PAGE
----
-- His first thought during the ceremony, the archbishop of Washington told reporters later, was not to trip on the way up to present himself to the pope. That worry was soon replaced, he said, by the more somber hope that "God will use this moment to make me better to do his work."
Under a bright morning sky in St. Peter's Square, Archbishop Theodore E. McCarrick and 43 other Roman Catholic archbishops, bishops and priests received scarlet hats from Pope John Paul II in a ceremony that created a record number of members of the College of Cardinals.
McCarrick, 70, who acknowledged that he exchanged his preferred black socks for the regulation red just minutes before the ceremony, won exuberant cheers when John Paul handed him the skull cap and biretta, the hat of a cardinal. So did McCarrick's two U.S. colleagues, New York Archbishop Edward M. Egan and the Rev. Avery Dulles, formerly of Catholic University and one of the foremost theologians in the United States.
Today's consistory, as the ceremony is known, is John Paul's eighth in his 22-year papacy. The College of Cardinals now has 135 voting members, breaking the ceiling of 120 voting members established by Pope Paul VI, and the body is mostly made up of John Paul's appointees.
About 700 well-wishers traveled from New York, where McCarrick grew up and began his ministry; from New Jersey, where he served as archbishop of Newark; and from his new home of Washington, D.C., where he was tapped by the pope to become a cardinal only 18 days after becoming archbishop.
As the elite of the billion-member Roman Catholic Church, cardinals wear scarlet vestments to symbolize a willingness to shed blood for the church.
In a homily, the pope said that the scarlet represents the "passionate love for Christ" and asked, "Is that intense red indicative of the ardent fire of love for the Church that must nourish in you the readiness, if necessary, even to the supreme testimony of blood?"
The Washington archdiocese traditionally is led by a cardinal. McCarrick's predecessor as archbishop of Washington, James A. Hickey, 81, remains a cardinal.
Cardinals are called upon by the pope for advice on any number of matters, and those younger than 80 vote to elect a successor when a pope dies.
"I'm not planning to vote for a pope," McCarrick told reporters. "I've got nine years before I turn 80, and I'm sure the Holy Father is going to be there. He's frail, but he's got a strong will and a healthy mind."
He also said the red garb hadn't changed him: "I'm the same person I was yesterday."
Dulles, 82, son of John Foster Dulles, the late secretary of state under President Dwight D. Eisenhower, said that being chosen a cardinal was "a humbling experience." He acknowledged with a smile that his biretta had twice slipped off as he bent to kiss John Paul on both cheeks. Dulles, thin and supporting himself with a cane, was the last of the long line of new cardinals to be called.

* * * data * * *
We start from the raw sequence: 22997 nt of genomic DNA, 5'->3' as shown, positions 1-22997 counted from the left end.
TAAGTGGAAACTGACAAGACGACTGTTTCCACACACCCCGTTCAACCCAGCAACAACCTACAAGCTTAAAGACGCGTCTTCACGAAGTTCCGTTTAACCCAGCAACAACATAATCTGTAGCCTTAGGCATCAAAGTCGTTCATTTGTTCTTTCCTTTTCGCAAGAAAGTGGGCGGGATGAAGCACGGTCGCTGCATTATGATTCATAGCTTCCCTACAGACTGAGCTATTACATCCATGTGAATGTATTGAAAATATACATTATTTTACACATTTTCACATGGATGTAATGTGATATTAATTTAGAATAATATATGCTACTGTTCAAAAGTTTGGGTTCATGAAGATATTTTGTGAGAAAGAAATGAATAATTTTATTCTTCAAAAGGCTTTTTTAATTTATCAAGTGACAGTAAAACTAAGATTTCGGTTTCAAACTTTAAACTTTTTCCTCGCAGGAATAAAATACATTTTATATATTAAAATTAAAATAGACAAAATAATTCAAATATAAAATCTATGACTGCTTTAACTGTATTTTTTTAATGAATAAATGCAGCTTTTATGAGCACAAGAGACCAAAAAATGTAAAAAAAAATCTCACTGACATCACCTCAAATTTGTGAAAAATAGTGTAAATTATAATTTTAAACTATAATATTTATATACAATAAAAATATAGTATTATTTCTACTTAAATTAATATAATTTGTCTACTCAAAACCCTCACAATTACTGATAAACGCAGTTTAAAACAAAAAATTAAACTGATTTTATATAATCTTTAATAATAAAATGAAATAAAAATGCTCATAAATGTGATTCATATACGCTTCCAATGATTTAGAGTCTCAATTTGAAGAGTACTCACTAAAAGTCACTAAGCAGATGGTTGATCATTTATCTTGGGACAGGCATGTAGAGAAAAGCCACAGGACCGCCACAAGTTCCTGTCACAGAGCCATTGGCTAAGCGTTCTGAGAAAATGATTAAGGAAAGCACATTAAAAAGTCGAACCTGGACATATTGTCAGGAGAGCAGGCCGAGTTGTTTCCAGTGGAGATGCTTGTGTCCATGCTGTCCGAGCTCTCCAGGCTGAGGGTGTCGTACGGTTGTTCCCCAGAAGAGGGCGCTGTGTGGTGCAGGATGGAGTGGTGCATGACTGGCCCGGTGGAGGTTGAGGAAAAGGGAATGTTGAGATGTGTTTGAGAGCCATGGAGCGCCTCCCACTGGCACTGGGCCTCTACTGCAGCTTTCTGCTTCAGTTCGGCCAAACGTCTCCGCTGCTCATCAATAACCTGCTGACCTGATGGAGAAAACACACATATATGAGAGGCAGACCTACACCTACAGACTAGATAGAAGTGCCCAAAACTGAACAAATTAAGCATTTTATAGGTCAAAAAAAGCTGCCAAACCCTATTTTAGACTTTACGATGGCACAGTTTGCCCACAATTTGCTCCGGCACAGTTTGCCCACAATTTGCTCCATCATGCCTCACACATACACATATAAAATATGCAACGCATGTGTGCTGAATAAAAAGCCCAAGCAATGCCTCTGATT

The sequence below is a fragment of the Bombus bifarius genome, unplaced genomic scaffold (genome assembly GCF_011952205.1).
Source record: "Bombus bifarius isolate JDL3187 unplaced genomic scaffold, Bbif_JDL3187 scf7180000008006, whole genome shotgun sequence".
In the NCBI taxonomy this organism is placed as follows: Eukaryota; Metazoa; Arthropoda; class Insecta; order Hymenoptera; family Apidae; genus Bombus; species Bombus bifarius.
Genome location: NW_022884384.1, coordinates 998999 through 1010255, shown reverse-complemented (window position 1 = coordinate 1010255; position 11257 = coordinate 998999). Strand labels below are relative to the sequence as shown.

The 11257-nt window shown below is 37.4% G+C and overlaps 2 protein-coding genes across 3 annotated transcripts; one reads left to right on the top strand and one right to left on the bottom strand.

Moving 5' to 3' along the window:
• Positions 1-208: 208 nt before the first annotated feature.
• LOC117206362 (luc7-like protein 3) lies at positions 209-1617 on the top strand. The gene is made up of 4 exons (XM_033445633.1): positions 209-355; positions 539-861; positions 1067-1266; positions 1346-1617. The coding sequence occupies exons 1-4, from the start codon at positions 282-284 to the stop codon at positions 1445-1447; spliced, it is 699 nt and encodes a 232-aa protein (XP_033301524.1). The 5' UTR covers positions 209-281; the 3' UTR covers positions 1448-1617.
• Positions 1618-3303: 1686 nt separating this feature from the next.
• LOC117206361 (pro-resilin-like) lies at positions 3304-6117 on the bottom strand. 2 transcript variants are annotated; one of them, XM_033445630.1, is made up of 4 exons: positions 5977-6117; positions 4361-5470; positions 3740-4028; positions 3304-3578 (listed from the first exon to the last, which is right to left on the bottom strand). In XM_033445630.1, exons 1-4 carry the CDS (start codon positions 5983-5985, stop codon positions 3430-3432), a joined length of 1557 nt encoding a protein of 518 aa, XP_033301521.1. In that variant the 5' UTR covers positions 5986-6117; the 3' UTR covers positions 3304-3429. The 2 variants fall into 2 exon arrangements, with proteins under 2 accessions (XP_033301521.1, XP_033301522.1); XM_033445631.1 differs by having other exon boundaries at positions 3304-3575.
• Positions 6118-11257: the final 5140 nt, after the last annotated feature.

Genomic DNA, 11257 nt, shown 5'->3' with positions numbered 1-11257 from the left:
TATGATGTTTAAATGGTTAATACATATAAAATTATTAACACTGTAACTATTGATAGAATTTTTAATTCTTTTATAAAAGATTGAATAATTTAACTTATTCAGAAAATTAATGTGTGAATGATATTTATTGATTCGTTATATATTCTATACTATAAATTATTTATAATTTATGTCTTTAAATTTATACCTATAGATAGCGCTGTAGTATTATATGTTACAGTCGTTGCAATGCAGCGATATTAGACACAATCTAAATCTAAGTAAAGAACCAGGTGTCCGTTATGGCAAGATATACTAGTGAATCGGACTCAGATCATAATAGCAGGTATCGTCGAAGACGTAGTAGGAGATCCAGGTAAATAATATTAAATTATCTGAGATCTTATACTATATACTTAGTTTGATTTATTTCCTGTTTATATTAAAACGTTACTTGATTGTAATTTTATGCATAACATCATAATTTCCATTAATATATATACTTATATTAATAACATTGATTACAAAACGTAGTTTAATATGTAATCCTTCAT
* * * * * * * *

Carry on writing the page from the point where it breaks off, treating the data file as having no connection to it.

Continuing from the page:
Dulles was asked later about differences between conservative and more reform-minded cardinals, a split that could have an influence on a future conclave.
"Polarization in the church is scandalous. We should learn from one another," he said, suggesting that his approach to theology is to examine opposing views and take the best from each.
The new cardinals will receive their rings from the pope in a Mass at St. Peter's Basilica Thursday.
McCarrick and the other new cardinals will say Mass on Sunday to "take possession" of their titular church, a church in Rome assigned to each cardinal by the pope. McCarrick's, the Church of Sts. Nereo and Achilleo, is being restored, so he will say Mass at another church. Egan was assigned to the Church of Sts. Peter and Paul, the ancient basilica on Rome's Coelian Hill that traditionally goes to the New York archbishop.
Dulles, who was a Presbyterian and an agnostic before he converted and became a Jesuit priest in 1956, will be deacon of the Sainted Names of Jesus and Mary Church in central Rome.
Joining the McCarrick cheering squad that traveled to Rome were about 80 members of his extended family; mystery writer Mary Higgins Clark, who said she has been a friend of McCarrick's for 15 years; and AFL-CIO President John Sweeney, who predicted that McCarrick will carry on the "strong focus on workers and social issues" of his predecessor, Hickey.
One other new cardinal is a U.S. citizen, Lubomyr Husar, the archbishop of Lviv, Ukraine. He was among three new cardinals who come from the former Soviet bloc.
The group of 44 new cardinals represents 27 nations and five continents, a sign of John Paul's efforts to evangelize in all parts of the world, especially in developing countries.
Europe is still the most represented continent, with 96 cardinals, but 30 of those are older than 80. North America has 18 cardinals, Latin America 33, Africa 16, Asia 17 and Oceania 4.